Saturday, Mar 16, 2013, 02:50:34


We could not establish who this Kaori Shoji is, let alone what kind of education qualify her to regularly appear in Japan Times as a film critic. Judging by her name, she was born japanese, but reading her hanami-daikirai article she must have obtained her identity disorder in a christian-gringo yankee education-camufladged american brainwashing program.

Or it could be, that every time Kaori-chan went to a hanami, she never lost any article of clothing and never got a marriage proposal, no matter how many isshobin-s was emptied around her, except maybe from a foul-smelling, drunk gaijin-gringo english teacher.

Personally I like japanese hanami very much, and it is reassuring that there, I am not going to run into any Kaori Shoji's or any of her "sensitive artist Kyoko" friends.

The historical-philosophical fact is:


Emperor Saga (嵯峨天皇 Saga-tennō) (786-842) of the Heian Period adopted this custom, and celebrated parties to view the flowers with sake and feasts under the blossoming branches of sakura trees in the Imperial Court in Kyoto. This was said to be the origin of hanami in Japan.

Poems were written praising the delicate flowers, which were seen as a metaphor for life itself; beautiful, but lasting for a very short time.

This "temporary" view of life is very popular in Japanese culture and is usually considered as an admirable form of existence; for example, in the samurai's principle of life ending when it's still beautiful and strong, instead of slowly getting old and weak. The Heian era poets used to write poems about how much easier things would be in spring without the sakura blossoms, because their existence reminded us that life is very short. Additionally hanami teaches us that colors are not absolute ; if you sit under a cherry tree and watch, the same flowers change colors many times as the day passes, from snow white over pink to red.........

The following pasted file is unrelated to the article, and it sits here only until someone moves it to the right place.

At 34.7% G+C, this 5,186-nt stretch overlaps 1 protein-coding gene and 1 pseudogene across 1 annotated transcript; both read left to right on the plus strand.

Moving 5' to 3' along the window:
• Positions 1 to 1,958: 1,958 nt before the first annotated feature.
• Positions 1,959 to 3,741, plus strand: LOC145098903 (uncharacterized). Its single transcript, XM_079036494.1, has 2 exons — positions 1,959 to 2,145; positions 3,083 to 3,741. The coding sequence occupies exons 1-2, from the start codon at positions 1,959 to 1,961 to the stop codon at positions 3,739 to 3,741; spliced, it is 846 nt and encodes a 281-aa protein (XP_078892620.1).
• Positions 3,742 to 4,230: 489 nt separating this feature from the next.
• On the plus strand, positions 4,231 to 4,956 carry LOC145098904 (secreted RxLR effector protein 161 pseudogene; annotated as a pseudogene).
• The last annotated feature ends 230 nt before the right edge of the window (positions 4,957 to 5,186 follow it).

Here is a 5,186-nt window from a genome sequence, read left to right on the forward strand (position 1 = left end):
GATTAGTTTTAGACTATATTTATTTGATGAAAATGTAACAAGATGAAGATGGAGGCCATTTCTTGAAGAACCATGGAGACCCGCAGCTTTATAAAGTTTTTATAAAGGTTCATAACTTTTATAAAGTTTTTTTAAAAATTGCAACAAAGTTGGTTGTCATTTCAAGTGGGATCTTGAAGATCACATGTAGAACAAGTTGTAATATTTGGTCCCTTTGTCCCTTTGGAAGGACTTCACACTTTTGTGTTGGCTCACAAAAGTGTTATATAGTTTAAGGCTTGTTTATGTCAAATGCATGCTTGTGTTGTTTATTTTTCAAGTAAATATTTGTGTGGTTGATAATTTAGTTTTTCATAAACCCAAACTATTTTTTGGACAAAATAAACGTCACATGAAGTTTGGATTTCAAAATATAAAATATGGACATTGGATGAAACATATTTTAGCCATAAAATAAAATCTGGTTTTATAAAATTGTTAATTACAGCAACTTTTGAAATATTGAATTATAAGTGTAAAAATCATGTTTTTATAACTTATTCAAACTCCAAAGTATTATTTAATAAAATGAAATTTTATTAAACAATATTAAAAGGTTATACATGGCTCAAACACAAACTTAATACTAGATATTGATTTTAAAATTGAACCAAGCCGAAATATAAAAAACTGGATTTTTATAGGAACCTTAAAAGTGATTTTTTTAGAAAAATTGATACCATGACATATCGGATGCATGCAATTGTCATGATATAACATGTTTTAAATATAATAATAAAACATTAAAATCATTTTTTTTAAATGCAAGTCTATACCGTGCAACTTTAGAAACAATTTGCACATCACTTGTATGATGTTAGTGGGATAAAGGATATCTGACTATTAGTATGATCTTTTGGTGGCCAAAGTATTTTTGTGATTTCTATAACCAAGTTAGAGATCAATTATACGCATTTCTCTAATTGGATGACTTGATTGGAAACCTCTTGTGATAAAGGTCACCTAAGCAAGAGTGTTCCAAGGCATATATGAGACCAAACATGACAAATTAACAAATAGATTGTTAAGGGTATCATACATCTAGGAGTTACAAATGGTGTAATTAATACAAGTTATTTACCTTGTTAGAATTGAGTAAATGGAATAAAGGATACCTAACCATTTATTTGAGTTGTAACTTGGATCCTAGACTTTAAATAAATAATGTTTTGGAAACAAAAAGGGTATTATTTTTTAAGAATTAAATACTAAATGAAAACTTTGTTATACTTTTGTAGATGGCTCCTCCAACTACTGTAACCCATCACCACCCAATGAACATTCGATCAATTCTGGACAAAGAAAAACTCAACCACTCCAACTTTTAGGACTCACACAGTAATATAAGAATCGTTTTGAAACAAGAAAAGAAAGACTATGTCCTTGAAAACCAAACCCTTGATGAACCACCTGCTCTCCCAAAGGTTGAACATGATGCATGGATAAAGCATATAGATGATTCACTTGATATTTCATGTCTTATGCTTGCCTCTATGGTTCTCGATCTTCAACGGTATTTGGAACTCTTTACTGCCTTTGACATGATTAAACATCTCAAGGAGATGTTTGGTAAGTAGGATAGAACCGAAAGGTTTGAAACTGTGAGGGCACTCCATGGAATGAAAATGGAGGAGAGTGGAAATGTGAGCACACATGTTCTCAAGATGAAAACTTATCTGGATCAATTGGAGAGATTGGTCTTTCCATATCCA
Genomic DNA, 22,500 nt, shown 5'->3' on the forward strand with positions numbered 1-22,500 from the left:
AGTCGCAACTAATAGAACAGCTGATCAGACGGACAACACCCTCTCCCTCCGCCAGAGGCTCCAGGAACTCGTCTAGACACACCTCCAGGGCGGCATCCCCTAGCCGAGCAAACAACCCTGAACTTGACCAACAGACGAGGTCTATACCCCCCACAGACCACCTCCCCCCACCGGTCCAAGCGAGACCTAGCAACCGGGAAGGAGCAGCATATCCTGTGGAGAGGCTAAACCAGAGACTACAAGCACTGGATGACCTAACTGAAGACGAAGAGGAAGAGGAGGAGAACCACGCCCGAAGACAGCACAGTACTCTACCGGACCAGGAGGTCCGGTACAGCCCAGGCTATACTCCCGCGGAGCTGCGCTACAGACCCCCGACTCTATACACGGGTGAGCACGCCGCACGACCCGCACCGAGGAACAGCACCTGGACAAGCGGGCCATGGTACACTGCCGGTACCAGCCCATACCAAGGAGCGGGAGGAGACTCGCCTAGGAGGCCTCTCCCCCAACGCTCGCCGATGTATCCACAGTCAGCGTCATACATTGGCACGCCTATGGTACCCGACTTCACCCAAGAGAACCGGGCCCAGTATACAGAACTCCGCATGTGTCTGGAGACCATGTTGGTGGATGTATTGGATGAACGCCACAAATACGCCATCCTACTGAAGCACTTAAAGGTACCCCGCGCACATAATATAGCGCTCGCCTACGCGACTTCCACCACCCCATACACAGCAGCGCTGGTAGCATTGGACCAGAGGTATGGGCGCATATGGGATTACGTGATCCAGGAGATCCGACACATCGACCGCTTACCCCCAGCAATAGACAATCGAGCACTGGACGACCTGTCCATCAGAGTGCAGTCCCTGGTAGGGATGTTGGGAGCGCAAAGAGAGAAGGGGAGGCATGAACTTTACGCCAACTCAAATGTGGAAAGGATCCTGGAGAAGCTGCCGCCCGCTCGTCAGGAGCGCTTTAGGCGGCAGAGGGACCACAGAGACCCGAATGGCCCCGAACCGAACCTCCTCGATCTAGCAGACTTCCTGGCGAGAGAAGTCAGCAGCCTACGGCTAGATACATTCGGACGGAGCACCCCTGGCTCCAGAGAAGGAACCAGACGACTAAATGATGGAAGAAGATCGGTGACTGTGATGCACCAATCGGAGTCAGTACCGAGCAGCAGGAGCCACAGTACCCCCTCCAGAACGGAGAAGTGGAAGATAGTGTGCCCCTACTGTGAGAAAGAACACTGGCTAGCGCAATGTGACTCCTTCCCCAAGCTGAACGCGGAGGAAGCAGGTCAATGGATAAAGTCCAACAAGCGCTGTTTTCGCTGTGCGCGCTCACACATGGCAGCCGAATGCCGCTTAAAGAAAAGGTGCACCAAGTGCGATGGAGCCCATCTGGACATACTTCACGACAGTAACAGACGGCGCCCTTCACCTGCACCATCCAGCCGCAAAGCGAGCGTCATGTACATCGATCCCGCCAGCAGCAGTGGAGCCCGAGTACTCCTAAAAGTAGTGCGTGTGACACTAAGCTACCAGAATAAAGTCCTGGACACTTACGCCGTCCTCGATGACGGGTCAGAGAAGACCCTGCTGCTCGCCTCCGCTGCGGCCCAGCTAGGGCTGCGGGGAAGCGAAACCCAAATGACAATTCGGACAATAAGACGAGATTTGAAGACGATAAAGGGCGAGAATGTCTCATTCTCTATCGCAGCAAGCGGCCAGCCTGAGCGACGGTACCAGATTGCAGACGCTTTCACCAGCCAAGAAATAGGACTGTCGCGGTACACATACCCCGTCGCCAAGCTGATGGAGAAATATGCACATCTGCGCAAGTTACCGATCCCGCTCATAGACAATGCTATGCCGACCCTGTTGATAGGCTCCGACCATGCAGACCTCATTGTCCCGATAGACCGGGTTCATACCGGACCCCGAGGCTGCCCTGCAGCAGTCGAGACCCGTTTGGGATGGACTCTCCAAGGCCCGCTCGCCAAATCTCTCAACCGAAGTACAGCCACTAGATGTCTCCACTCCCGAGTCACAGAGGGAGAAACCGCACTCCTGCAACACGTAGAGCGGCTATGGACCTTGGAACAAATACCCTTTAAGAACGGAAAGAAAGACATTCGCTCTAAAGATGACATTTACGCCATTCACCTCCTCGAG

Which is the real color ??? 

Or is it all an illusion ?

Maybe it is all an illusion................and as the Hindus say. It is all the dreams of the Goods, and when they wake up a new universe begins. 

By Gabor Fabricius



While we are at it.

Kaori-chan is also , according to Japan Times article " Woman, pour my sake, knit my sweater!" an expert on japanese music. She finds traditional enka "dorokusai (muddy, or unrefined), dasai (tacky) and decidedly jidai okure (behind the times)."

She laments that "In an enka song, it's impossible to be cozy or shopping for carpets on the Net. Kanashimi (misery), binbo (poverty), shitsuren (unrequited love) -- these are the pillars that support the house of enka."

She is disgusted by "Tsugaru Kaikyo Fuyugeshiki ", ""Showa Karesusuki" and "Mazushisa ni maketa" lyrics ending her enka-critical- observations stating: Obviously, the songwriter did not understand that for a man to bring death on his partner is a criminal act which could land him in prison.

Kaori-chan's conclusion: "What scares me is that the older one gets, the more enka starts to make sense, especially during these winter months when one's thoughts turn to freezing seagulls, freezing hands and knitting needles. George, help me. Get me out of here."

Yes we think she should get out of here. She wants to be an all american women's lib hero. She wants to be WHITE, but all she will become is a lemon, yellow outside white inside.

Kaori-chan should however be aware that that kind of masculine, frigid, prosaic, asexual, anglo-saxon role model, will never attract healthy, balanced and attractive japanese girls or females no matter what. That is only attractive for derailed, dyke, hairy last-leggers.

Ergo. Most traditional music lyrics from Spain to Senegal, from Hokkaido to Hungary, from Tibet to Timbuktu, from Ürümqi to Uganda, from Napoli to Norway, from Helsinki to Helmand is about male-female-relations-love-erotics, it's beauty, wonder, and ending....... sooner or later.

It seems that Kaori-chan have had the misfortune to have gone thru life without noticing.

Gambatte Kaori is never too late. Be sure to shave.

By Gabor Fabricius


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